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Not Brentford New

Richard Stibbons's memories of the Barge Aground ghost, 1960s

In the early sixties, when I was 18, I was in training as an engineer at the BBC in Shepherd’s Bush but I had a hobby interest in player pianos. This led me to discover Frank HOLLAND and his collection in St George's Church. I used to spend all my free time helping to repair the instruments and became closely involved with the activities of the museum.

At that time "The Barge Aground” pub was abandoned awaiting re-development but the building was in good shape. It looked very much as it does in the post war photo on this website. Frank Holland had persuaded the brewers, Fuller, Smith & Turner to allow him to use it for storage of surplus pianos etc. It didn’t take me long to discover that the upstairs apartment was in a perfectly habitable state so, rather than constantly travelling to and fro from my bed-sitter in Hornsey, I moved in.

Frank had an elderly helper in the museum who used to do the cleaning, a gentleman called Mr WILSON who was a retired gas worker and lived in one of the terraced cottages in North Road. Mr Wilson chuckled when he heard I’d moved into the pub :-

“You won’t be in there long!”

“Why?”

“The ghost. They haven’t been able to keep a tenant in there for more than a few months since the war. They all get scared out”

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I spoke to our contact at Fuller’s who had kindly turned a blind eye to the fact that I’d moved in. He confirmed that he’d heard about the ghost but, like me, didn’t believe in any such nonsense. He did concede that there had been a very fast changeover of tenants in recent years but attributed it to declining business rather than the supernatural.

I wasn’t going to be put off. I loved that pub. It had the original brass beer engines mounted on a three inch thick solid mahogany bar. The frosted screens with engravings such as “Gentlemen Only” were still intact. Even the original cast iron tables were still in there. I dreamed of re-opening it as a wild west theme pub with player pianos and nickelodeons, of which we had plenty. That wasn’t going to happen but, with the help of a few friends we did fix up the bar and had some great parties!

I emphatically do not believe in ghosts but I have to admit strange thing used to happen. I used to sleep in the upstairs room to the right of the photo which was almost directly above the door to the flat. Time and time again the doorbell would ring in the night and I became adept at leaping out of bed and looking out of the window to try and catch the culprit. I never saw anyone and eventually had to admit that there couldn’t have been anyone there or I would have seen them. In the end I used to disconnect the doorbell when I went to bed.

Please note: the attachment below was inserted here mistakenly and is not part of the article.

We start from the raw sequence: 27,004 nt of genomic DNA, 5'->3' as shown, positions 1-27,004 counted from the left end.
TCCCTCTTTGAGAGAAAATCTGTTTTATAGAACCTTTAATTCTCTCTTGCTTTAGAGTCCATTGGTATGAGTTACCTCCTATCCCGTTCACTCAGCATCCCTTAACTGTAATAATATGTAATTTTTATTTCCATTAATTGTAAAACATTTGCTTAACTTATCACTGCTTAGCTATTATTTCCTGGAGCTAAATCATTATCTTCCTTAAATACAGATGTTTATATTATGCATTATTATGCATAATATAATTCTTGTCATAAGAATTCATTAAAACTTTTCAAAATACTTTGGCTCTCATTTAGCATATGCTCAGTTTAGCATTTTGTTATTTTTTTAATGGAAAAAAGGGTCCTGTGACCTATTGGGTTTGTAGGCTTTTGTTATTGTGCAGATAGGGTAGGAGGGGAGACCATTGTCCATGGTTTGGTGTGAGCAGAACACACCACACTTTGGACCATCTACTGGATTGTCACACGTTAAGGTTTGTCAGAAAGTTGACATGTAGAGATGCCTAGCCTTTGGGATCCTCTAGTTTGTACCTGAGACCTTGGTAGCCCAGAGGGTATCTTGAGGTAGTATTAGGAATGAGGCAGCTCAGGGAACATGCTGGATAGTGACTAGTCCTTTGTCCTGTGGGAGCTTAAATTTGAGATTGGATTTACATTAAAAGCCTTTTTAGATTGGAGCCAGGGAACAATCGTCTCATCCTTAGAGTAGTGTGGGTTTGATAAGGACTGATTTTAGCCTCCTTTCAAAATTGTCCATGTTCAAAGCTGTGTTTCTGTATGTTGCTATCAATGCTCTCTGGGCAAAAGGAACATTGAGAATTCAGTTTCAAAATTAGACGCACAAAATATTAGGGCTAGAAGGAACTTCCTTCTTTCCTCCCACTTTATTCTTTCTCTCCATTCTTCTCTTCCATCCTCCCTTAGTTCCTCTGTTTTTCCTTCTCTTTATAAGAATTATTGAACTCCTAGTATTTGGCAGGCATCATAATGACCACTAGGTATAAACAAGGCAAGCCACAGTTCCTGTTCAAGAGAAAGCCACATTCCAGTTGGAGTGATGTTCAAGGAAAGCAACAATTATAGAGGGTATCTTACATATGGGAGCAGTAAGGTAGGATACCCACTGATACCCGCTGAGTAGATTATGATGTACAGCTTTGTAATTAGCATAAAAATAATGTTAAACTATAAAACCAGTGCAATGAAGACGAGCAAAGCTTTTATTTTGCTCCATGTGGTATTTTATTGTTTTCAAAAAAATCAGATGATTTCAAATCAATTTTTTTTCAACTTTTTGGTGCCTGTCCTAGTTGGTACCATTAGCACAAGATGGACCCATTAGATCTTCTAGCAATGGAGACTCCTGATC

We had an old German Nickelodeon downstairs in the bar. I plugged it in fleetingly in the early days and it made a fearsome racket. Clearly in need of much work. One night I was in bed and it started up! The noise had woken me but as soon a I turned the light on it stopped and I went downstairs and discovered that it wasn’t even plugged in.

I came home late one night and the side door wouldn’t open. It appeared to be jammed. I managed to climb up onto a wall at the back and get in an upstairs window and when I went into bar I discovered that a very heavy old upright piano which had been standing against the opposite wall had been pushed against the door from the inside. Some poltergeist! He must have had good muscles.

Following one of our parties a friend had crashed out on the sofa in the front upstairs room which I used as a sitting room. (Fabulous view across the river) He woke in the night screaming and was certain that someone had touched him and was breathing in his face. He was so frightened he got up there and then and slept the rest of the night in my car outside. He remembers the experience to this day, 45 years on.

I lived in “The Barge Aground” for about nine months, probably around 1964/5 and finally had to leave when I gained promotion which took me to Birmingham. The only other mention I’ve heard of the haunting is that someone told me it was very well known and had even featured in a book called “Twinkle Toes” I can’t remember who told me that and I’ve made several unsuccessful attempts to trace the book. Can anyone throw any light on this please?

If you have heard tales of the ghostly occupant of "The Barge Aground" or can help with details of the book “Twinkle Toes” please get in touch.

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Published September 2010